Bystanders: Conscience And Complicity During The Holocaust by Victoria J. BarnettBystanders: Conscience And Complicity During The Holocaust by Victoria J. Barnett

Bystanders: Conscience And Complicity During The Holocaust

byVictoria J. Barnett

Paperback | July 1, 2000

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The Holocaust did not introduce the phenomenon of the bystander, but it did illustrate the terrible consequences of indifference and passivity towards the persecution of others. Although the term was initially applied only to the "good Germans"--the apathetic citizens who made genocide possible through unquestioning obedience to evil leaders--recent Holocaust scholarship has shown that it applies to most of the world, including parts of the population in Nazi-occupied countries, some sectors within the international Christian and Jewish communities, and the Allied governments themselves. This work analyzes why this happened, drawing on the insights of historians, Holocaust survivors, and Christian and Jewish ethicists. The author argues that bystander behavior cannot be attributed to a single cause, such as anti-Semitism, but can only be understood within a complex framework of factors that shape human behavior individually, socially, and politically.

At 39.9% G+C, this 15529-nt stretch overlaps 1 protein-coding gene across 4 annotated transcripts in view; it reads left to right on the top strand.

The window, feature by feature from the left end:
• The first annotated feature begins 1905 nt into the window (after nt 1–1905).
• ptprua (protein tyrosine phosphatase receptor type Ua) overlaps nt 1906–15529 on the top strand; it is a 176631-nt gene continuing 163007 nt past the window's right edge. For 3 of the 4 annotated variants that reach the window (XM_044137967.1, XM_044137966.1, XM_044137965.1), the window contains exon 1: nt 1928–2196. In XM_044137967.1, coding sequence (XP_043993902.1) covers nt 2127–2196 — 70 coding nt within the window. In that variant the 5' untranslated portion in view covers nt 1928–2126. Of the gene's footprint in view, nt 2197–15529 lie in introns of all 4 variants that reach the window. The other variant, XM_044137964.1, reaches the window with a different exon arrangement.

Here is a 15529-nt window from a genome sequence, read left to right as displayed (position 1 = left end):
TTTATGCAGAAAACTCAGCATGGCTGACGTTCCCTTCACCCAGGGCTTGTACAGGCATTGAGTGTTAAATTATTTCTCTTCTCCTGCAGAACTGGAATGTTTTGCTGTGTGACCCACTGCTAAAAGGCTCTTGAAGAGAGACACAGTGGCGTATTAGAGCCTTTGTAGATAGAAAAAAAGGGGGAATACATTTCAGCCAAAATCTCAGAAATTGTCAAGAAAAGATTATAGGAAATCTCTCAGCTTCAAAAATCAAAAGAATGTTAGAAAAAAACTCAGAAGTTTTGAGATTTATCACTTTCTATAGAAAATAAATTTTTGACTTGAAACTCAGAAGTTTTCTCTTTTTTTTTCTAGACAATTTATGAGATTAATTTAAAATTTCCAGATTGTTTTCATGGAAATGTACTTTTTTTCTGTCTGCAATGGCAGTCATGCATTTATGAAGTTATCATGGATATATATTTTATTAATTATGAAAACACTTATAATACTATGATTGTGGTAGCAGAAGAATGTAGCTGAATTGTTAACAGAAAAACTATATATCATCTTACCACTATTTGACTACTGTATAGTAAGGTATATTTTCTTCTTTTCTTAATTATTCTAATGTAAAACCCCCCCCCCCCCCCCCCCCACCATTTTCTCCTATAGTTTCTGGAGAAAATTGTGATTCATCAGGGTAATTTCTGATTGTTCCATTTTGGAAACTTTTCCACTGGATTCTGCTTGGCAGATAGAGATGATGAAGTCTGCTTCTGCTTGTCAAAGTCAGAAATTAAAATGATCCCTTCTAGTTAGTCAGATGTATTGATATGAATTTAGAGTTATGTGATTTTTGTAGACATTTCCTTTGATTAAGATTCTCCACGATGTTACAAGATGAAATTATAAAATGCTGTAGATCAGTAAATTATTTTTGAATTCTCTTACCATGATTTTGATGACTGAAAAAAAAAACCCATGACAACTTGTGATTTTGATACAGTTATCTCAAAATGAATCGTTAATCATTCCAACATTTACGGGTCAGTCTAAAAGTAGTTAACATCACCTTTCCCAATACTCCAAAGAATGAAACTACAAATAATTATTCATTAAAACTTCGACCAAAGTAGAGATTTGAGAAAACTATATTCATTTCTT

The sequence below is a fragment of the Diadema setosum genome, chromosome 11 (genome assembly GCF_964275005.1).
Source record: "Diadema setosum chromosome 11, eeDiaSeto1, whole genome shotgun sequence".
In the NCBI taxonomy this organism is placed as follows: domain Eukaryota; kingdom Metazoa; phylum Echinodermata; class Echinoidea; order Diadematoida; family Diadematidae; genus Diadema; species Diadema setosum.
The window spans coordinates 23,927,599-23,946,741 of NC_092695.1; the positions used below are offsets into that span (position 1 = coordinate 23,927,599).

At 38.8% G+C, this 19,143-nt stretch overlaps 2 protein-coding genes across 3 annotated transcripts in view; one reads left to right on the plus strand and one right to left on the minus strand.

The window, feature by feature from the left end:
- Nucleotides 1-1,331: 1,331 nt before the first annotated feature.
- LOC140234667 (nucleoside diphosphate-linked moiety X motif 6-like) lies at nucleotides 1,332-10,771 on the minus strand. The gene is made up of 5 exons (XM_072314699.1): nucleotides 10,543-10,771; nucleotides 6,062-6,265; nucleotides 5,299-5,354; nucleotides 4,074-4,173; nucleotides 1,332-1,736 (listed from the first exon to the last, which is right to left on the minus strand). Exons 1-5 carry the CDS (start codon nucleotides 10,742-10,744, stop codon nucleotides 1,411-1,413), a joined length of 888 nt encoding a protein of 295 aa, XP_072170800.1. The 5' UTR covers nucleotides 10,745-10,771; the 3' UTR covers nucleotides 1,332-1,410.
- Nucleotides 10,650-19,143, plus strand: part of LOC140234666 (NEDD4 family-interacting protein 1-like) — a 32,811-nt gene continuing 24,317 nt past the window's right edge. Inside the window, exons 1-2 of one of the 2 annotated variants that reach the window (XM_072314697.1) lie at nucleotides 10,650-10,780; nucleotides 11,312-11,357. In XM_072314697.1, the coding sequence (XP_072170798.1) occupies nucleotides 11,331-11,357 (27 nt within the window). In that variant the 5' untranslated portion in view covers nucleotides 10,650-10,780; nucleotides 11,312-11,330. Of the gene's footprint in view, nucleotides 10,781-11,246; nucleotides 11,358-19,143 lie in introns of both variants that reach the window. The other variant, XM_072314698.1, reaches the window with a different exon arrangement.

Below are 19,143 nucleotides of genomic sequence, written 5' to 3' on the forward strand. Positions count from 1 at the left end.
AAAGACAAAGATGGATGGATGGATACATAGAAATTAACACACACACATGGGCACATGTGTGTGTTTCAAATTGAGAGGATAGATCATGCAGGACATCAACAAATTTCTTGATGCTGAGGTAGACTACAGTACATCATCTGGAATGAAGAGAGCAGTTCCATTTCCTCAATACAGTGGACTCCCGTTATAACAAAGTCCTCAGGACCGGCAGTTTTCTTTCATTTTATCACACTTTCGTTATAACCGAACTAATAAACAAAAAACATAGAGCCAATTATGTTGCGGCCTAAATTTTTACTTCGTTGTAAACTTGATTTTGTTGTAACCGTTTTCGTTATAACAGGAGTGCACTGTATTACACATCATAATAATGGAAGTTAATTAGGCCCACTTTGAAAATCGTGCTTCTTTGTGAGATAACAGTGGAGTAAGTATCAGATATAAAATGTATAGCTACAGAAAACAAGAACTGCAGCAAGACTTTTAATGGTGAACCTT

Title:Bystanders: Conscience And Complicity During The HolocaustFormat:PaperbackDimensions:208 pages, 9.26 × 6.02 × 0.63 inPublished:July 1, 2000Publisher:Praeger PublishersLanguage:English

The following ISBNs are associated with this title:

ISBN - 10:0275970450

ISBN - 13:9780275970451


Editorial Reviews

? excellent model of a psychohistorical study that has been informed by the conclusions derived from experimental psychology. Her study of the psychosocial dynamics behind moral decision making can also help historians look for the patterns of primary data that can prove fruitful in understanding the behaviors of bystanders as they confront such assaults on humanity as those set in motion by the Nazis. She helps historians to answer the questions of why and how normal people watch political murder from the sidelines."??American Historical Review